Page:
By Matthew E. Milliken
Feb. 28, 2017
The 2015 science fiction suspense movie Infini borrows plenty of concepts from superior movies, among them Invasion of the Body Snatchers, Solaris and Aliens. But although this independent film is obscure, having been made in Australia on a minuscule budget, it’s executed well enough to make it worthwhile viewing for science-fiction aficionados.
Most of the movie takes place on an abandoned mining base on Infini, the farthest-flung outpost in the galaxy. A few hundred years into the future, when members of Infini’s skeleton crew go insane and program a deadly cargo to be sent to Earth, troops are teleported (“slipstreamed,” in the movie’s parlance) to the location to shut down the shipment. But the first wave of responders quickly go insane, and an elite search-and-rescue team led by Capt. Seet Johanson (Kevin Copeland) is summoned to clean up the fiasco.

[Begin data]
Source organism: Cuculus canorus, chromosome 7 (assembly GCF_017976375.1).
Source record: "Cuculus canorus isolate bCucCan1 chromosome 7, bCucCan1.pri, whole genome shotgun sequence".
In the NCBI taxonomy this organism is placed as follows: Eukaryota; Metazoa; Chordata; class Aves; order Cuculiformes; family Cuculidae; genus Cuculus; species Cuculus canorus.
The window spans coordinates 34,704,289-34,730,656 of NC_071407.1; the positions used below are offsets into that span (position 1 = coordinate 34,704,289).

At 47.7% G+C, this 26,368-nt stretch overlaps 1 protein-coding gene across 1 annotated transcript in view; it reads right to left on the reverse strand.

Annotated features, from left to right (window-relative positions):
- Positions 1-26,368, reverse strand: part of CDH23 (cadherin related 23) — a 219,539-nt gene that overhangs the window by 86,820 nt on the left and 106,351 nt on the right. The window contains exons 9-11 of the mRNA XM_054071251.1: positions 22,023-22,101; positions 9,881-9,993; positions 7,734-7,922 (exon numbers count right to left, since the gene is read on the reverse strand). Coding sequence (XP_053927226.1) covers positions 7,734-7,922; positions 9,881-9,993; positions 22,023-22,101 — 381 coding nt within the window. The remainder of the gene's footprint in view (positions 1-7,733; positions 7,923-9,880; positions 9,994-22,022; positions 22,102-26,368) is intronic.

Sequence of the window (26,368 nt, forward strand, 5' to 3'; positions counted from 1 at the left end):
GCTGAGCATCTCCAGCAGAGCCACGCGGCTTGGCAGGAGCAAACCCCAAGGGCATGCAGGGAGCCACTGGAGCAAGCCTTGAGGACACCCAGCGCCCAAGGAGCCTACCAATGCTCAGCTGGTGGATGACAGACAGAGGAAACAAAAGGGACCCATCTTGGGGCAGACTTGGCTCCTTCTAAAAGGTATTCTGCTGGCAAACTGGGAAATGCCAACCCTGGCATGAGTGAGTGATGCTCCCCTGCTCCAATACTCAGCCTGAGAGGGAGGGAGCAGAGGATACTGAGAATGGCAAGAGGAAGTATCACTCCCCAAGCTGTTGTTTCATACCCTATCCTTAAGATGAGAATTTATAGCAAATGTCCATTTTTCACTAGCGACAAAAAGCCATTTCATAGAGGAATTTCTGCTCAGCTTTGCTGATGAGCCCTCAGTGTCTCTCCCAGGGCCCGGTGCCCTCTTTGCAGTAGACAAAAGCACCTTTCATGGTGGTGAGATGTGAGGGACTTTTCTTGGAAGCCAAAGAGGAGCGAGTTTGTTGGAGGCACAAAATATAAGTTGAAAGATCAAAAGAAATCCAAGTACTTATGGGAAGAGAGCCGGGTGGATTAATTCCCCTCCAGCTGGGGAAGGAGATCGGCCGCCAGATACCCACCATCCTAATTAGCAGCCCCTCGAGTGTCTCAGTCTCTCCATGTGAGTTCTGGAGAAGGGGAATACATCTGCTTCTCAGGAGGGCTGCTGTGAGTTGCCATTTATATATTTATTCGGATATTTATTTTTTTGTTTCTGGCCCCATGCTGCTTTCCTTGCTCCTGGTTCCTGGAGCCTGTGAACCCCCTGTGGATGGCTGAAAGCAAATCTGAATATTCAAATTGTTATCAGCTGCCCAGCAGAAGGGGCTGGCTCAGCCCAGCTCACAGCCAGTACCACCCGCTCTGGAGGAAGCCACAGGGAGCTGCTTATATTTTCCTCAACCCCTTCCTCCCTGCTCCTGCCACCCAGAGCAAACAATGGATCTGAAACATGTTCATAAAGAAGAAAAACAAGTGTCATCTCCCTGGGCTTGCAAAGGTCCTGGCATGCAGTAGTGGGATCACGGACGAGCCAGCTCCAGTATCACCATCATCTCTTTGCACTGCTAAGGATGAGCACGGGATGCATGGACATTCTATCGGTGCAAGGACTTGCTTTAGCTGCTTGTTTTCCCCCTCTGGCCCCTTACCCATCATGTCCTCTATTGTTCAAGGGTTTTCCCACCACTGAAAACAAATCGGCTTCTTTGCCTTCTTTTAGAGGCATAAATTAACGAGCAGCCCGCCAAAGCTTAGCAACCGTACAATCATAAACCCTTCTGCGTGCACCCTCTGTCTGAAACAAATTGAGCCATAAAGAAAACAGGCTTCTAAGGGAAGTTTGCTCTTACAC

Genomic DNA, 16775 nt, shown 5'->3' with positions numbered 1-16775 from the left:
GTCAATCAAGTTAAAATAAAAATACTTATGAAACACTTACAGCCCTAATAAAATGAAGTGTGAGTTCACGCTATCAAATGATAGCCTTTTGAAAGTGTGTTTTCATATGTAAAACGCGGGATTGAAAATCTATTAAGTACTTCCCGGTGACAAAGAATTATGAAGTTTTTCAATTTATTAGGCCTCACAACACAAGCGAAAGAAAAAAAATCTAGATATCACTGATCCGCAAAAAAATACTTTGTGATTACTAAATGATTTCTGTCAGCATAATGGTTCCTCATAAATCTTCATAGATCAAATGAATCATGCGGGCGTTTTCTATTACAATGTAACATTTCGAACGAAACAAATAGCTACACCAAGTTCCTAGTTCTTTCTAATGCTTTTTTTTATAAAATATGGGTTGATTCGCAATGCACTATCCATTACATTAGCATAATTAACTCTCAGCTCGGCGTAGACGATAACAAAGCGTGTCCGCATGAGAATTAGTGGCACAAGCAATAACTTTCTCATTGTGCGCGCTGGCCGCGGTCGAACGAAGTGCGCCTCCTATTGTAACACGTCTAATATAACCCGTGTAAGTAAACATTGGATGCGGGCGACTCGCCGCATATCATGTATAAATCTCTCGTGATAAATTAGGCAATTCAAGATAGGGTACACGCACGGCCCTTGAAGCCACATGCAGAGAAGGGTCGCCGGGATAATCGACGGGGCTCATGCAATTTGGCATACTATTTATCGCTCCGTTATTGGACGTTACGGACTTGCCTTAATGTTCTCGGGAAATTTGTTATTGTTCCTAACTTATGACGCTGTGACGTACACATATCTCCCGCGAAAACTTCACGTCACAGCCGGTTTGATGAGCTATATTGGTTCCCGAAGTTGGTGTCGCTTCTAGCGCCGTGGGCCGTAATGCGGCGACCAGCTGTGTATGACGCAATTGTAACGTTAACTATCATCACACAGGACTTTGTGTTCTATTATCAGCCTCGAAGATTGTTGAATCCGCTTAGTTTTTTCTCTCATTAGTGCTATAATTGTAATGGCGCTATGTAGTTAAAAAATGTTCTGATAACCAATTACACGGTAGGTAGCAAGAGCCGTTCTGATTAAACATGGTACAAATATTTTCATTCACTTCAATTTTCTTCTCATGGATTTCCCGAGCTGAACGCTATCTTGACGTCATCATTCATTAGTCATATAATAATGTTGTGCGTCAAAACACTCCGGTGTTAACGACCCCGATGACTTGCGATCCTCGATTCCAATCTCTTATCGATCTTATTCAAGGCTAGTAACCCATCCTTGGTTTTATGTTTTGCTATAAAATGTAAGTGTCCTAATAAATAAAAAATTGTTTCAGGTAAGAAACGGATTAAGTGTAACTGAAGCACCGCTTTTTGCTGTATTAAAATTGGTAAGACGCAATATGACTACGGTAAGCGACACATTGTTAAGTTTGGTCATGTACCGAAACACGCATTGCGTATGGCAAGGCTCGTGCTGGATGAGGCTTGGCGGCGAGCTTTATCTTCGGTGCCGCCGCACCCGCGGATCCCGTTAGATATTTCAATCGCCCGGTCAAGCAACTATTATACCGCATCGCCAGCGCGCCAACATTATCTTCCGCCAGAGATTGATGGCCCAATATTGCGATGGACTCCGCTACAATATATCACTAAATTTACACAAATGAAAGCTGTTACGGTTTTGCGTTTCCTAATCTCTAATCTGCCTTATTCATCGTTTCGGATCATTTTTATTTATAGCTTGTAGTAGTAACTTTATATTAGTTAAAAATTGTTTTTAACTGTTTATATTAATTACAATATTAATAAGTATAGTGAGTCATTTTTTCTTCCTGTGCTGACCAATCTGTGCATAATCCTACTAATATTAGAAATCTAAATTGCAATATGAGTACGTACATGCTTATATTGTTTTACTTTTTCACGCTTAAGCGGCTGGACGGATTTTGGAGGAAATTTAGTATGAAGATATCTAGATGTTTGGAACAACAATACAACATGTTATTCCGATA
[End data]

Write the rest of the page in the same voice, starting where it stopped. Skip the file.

The group encounters the only known survivor of the disaster, a security specialist named Whit Carmichael. The frazzled Carmichael (Daniel MacPherson) claims that he shut down the base’s heating system during the carnage, thereby leaving most of it in a deep freeze as crazed personnel slaughtered one another. He agrees to help his would-be rescuers disable the cargo transport, but during the process many of the team members are exposed to the same toxic biological material that plunged earlier visitors into madness.
The rest of the story consists of Carmichael’s increasingly frantic efforts to evade the armed psychotics who are hunting him (and each other) while counting down the hours until he can teleport back to Earth.